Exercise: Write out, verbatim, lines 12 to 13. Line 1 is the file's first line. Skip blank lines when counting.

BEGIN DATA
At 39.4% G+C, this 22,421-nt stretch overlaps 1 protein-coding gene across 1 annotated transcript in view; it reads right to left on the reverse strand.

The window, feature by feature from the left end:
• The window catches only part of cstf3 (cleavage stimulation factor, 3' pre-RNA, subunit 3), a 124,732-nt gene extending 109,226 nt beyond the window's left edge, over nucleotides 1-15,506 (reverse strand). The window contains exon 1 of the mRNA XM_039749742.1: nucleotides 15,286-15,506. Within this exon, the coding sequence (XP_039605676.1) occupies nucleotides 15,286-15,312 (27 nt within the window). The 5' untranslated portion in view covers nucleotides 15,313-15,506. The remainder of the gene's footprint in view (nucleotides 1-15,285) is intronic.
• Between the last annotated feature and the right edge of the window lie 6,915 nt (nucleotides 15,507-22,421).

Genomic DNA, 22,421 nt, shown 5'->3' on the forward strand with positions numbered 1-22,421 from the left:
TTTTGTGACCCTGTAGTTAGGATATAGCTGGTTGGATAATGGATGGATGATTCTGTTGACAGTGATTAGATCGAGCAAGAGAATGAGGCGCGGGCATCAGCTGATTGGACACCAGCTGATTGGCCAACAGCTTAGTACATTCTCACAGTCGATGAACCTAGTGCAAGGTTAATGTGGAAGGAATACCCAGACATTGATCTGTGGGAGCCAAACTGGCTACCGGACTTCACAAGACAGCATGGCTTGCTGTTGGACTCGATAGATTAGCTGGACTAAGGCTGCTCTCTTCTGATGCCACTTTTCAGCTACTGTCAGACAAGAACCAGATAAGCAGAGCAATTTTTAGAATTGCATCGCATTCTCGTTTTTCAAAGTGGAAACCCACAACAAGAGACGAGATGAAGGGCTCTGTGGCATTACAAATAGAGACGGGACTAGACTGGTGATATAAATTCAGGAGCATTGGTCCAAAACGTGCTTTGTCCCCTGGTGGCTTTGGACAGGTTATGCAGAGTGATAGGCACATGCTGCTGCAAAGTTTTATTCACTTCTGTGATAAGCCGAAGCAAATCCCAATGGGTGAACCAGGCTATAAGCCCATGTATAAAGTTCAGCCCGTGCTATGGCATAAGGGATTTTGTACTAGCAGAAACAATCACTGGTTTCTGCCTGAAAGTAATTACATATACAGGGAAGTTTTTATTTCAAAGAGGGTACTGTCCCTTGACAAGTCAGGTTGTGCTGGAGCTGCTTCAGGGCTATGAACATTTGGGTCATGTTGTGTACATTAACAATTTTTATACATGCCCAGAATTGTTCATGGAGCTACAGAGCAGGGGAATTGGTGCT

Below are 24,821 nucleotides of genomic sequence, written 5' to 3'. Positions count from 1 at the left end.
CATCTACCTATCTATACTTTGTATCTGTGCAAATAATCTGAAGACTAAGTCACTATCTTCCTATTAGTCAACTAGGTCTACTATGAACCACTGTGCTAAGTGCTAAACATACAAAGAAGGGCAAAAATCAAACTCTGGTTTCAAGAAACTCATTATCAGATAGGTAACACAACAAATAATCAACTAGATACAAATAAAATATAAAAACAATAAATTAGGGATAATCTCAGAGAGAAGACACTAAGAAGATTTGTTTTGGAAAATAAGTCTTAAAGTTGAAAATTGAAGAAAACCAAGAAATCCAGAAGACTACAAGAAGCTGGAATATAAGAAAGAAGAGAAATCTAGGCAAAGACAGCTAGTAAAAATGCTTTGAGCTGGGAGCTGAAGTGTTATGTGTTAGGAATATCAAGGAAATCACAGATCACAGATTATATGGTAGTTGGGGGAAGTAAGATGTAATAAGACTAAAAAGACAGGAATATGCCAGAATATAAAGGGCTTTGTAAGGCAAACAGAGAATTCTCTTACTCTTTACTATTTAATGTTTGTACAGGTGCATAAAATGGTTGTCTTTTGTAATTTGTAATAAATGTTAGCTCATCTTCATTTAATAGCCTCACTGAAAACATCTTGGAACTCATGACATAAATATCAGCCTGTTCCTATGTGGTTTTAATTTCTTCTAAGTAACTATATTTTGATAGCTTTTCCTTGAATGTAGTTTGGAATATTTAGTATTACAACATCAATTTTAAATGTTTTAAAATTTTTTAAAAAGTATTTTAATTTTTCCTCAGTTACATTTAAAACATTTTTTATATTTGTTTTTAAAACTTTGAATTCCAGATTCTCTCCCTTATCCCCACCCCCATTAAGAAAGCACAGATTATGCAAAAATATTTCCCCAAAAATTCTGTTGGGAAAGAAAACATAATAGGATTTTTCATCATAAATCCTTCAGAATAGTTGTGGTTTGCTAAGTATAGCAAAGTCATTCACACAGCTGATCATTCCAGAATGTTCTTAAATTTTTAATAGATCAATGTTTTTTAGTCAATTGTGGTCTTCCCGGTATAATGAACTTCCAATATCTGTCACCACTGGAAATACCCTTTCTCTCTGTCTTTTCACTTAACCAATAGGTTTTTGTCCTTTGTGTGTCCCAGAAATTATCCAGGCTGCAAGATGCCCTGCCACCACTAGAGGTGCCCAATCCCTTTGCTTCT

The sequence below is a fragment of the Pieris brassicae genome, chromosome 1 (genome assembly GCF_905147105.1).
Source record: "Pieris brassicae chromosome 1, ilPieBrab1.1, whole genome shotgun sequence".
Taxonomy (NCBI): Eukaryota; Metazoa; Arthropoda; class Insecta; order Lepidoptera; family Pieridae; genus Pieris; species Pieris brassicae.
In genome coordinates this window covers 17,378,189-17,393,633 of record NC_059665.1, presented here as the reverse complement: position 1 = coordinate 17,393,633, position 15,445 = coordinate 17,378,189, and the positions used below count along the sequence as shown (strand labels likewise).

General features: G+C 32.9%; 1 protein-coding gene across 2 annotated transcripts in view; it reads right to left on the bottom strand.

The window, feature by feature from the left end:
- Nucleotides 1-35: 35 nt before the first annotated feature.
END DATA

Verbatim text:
In genome coordinates this window covers 17,378,189-17,393,633 of record NC_059665.1, presented here as the reverse complement: position 1 = coordinate 17,393,633, position 15,445 = coordinate 17,378,189, and the positions used below count along the sequence as shown (strand labels likewise).

General features: G+C 32.9%; 1 protein-coding gene across 2 annotated transcripts in view; it reads right to left on the bottom strand.